How To Sue A Dentist – Find Out If You Could Make A Dental Negligence Claim

We go to dentists for many kinds of dental work, from standard check-ups and cleanings to more thorough procedures. They are trusted with our health. Therefore, negligent treatment can have a potentially disastrous impact on a patient’s life. Our guide on how to sue a dentist explains when and how you can seek compensation.

In this guide to the dental negligence claims process, you can learn how compensation for the effects of a dentist causing avoidable harm is calculated. 

Furthermore, we explain how support in claiming against a negligent dentist can be provided on a No Win No Fee basis by a specialist solicitor from our panel.

As well as reading through this detailed guide, you can get useful insight into dental negligence cases by contacting us. This free round-the-clock service also offers you the opportunity to learn if you have a valid claim that a solicitor could take on. Choose one of these options to begin:

  • Call us on 0800 408 7827.
  • Go online to contact us through our form.
  • Click on the live chat tab when it pops up below.

A dentist holding a small mirror, from the perspective of inside a patient's mouth.

Choose A Section

  1. How To Sue A Dentist
  2. What Evidence Do I Need To Sue A Dentist?
  3. How Much Dental Negligence Compensation Could I Receive?
  4. How To Sue A Dentist With A No Win No Fee Solicitor
  5. Read More About How To Claim Compensation

How To Sue A Dentist

When you undergo treatment with a dentist, they owe you a duty of care. This means that they should be upholding standards.

A dental compensation claim is similar to a medical negligence case. You could make a dental negligence claim if you can show that:

  • You were owed a duty of care by a dental professional.
  • The dentist failed to uphold their duty because their treatment fell below the standard expected of a reasonably competent dentist. For example, a dentist did not perform a proper check, leading to an oral cancer misdiagnosis which allowed the issue to worsen.
  • You suffered avoidable harm because of this negligent dental care.

If you’ve suffered harm because of poor treatment from a dentist, you may be able to start a compensation claim. All you have to do to discover if your case is eligible is call our free helpline through the number shown above.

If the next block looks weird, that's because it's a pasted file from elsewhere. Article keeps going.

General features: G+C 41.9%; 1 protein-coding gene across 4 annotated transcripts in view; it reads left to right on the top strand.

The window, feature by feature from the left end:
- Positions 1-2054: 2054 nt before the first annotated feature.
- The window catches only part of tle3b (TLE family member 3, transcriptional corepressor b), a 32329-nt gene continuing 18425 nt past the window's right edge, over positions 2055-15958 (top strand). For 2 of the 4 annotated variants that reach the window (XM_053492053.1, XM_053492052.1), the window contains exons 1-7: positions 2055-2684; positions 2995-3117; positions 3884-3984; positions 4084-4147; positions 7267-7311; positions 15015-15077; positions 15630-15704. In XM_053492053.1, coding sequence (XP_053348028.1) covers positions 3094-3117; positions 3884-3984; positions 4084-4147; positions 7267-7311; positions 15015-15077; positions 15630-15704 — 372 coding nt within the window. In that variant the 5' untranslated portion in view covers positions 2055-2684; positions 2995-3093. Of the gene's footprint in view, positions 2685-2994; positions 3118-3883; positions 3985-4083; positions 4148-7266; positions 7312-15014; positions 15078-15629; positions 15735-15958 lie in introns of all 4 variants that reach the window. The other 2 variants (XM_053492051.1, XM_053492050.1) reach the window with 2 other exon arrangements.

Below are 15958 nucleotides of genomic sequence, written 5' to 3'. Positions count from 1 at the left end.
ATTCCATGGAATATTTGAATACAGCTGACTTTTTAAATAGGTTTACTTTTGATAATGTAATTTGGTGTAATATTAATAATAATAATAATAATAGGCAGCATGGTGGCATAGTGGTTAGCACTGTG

Who Is The General Dental Council?

A dental practitioner, like all other healthcare professionals, is expected to provide care that meets certain professional standards. The General Dental Council (GDC), the UK’s dental professional regulator, sets out standards for dental teams. Meeting these standards means taking such steps as:

  • Listen to your patients.
  • Treat patients with dignity and respect.
  • Be honest and act with integrity.
  • Take a holistic and preventative approach to the individual patient.
  • Hygienic and safe environment
  • Treat patients without discrimination.
  • Put patients’ interests first.
  • Ensure patients can seek compensation when necessary.
  • Be lawful.


A dentist placing a small tool in a patient's open mouth.

What Evidence Do I Need To Sue A Dentist?

Your dental malpractice claim requires plenty of relevant evidence, such as:

  • Proof of who treated you and where.
  • A copy of your dental records. This can help prove dental negligence or show remedial treatment you’ve received after an incident.
  • Diary entries. You could keep a record of your treatment and symptoms.
  • A record of correspondence with the dental practice. This might include a letter or email.
  • Payslips, receipts and other documents proving financial loss. Continue on to our compensation sections to learn why this proof is important to a claim.
  • Witness contact details.

As well as explaining how to sue a dentist, our helpful advisors can explain how a dental negligence solicitor can be instructed to help you gather evidence for your legal claim.